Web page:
There is another penchant. The 'high' of making laws. Nice for coffee table talk; bad for implementation. Immortality may, or may not, flow from drafting. Therefore, laws cannot be left to one or two individuals. One cannot see further than one's nose. It's a fact. Maybe the judiciary can be included in vetting the drafts.

The good that men do is oft interred with their bones. The evil lives on after them. And bad laws play hell into generations to come.

There is a strong move to write legal stuff in plain language. Am part of some sites. Surprisingly, the move for simple English in courts had started in South India, some years back, by an Englishman. Maybe 20, 25 years ago.

If anyone is interested, can send my briefs, in simple English, for study.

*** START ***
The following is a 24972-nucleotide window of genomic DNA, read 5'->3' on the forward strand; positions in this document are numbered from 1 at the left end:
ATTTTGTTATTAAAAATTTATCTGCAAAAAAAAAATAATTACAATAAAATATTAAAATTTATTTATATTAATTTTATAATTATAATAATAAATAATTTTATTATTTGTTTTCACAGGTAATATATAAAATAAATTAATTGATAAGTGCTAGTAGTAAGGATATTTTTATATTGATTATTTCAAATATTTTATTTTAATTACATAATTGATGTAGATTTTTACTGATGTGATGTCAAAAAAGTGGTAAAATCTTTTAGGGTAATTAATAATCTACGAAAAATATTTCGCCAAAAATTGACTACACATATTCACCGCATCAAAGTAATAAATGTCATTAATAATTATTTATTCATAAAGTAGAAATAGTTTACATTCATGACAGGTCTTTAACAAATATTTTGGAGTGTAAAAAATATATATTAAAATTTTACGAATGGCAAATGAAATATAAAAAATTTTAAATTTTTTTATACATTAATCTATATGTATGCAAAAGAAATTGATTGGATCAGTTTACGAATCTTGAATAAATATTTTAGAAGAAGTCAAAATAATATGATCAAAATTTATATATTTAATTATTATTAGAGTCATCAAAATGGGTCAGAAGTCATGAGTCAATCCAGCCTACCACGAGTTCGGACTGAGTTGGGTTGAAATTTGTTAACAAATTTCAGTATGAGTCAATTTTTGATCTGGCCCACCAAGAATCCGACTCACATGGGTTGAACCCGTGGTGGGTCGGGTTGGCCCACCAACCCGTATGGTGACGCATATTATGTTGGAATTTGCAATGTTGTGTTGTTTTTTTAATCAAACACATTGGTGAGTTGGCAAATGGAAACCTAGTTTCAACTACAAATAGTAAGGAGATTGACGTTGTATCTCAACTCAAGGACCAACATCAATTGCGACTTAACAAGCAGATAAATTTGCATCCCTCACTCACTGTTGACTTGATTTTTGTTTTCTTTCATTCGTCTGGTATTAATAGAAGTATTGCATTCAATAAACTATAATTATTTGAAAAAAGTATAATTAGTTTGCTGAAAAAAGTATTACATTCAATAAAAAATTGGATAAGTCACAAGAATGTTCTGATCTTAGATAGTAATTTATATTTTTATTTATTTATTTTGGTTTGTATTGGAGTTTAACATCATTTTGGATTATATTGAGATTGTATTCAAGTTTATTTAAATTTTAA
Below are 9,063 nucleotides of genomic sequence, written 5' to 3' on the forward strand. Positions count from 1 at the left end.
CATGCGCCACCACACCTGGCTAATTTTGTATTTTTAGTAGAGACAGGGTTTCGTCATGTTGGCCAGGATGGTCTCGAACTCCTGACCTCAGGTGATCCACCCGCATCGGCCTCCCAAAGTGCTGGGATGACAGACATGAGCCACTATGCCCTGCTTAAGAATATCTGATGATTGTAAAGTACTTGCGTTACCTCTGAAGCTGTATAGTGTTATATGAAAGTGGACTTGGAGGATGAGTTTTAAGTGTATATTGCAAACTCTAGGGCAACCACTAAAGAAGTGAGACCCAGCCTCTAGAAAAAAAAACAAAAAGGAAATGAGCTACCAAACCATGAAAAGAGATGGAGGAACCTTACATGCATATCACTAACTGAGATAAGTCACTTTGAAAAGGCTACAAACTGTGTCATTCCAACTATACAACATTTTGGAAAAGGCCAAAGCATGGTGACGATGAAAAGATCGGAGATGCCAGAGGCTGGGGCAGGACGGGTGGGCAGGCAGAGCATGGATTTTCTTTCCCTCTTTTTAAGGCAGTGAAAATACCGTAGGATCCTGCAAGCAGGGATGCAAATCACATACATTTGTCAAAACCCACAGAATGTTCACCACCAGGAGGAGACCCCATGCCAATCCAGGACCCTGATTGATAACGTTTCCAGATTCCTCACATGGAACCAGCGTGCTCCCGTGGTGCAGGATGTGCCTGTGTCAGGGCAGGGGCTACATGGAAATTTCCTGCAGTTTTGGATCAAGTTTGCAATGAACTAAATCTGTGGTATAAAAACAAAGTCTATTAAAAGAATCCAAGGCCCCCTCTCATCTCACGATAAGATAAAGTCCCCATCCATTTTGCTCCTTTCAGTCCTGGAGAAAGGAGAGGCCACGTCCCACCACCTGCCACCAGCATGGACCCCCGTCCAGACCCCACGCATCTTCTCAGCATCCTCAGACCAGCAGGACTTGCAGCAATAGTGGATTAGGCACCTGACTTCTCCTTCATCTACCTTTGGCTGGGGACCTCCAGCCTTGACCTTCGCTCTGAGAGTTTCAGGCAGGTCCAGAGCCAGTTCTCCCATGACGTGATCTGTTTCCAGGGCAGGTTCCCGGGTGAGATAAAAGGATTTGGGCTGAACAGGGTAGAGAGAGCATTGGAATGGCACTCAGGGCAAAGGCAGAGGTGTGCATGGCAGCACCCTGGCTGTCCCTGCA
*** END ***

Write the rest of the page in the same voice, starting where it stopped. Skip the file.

The rule of thumb should be this. a) Remember that English is a lazy language, as my Mom had repeatedly said. b) Keep sentences to a maximum of 20 words. Maybe 25. Paragraphs to 70 or 80 words. Explain each topic as if you are talking with, not to, a 10-year old.

Then, see the difference.

Drafting is an art. Any and every babu thinks he can do it. No, he cannot. It cannot be a solo effort. One way to avoid complications is to allow the courts to vet the draft. Another person can spot areas of confusion. These exercises will lead to fewer problems.


4 months ago

Makes for a highly theoretical exposition of the vital significance of so called 'punctuation' ; and of the role it has or is expected to play, in the task of law-making, so also in administration and adjudication. To realize, given 'the nature of things' / extraneous considerations, etc., inevitably coming into play in the whole process, what is ideal may not always be practical. For finer points of most concern, refer some related previous Posts in public domain.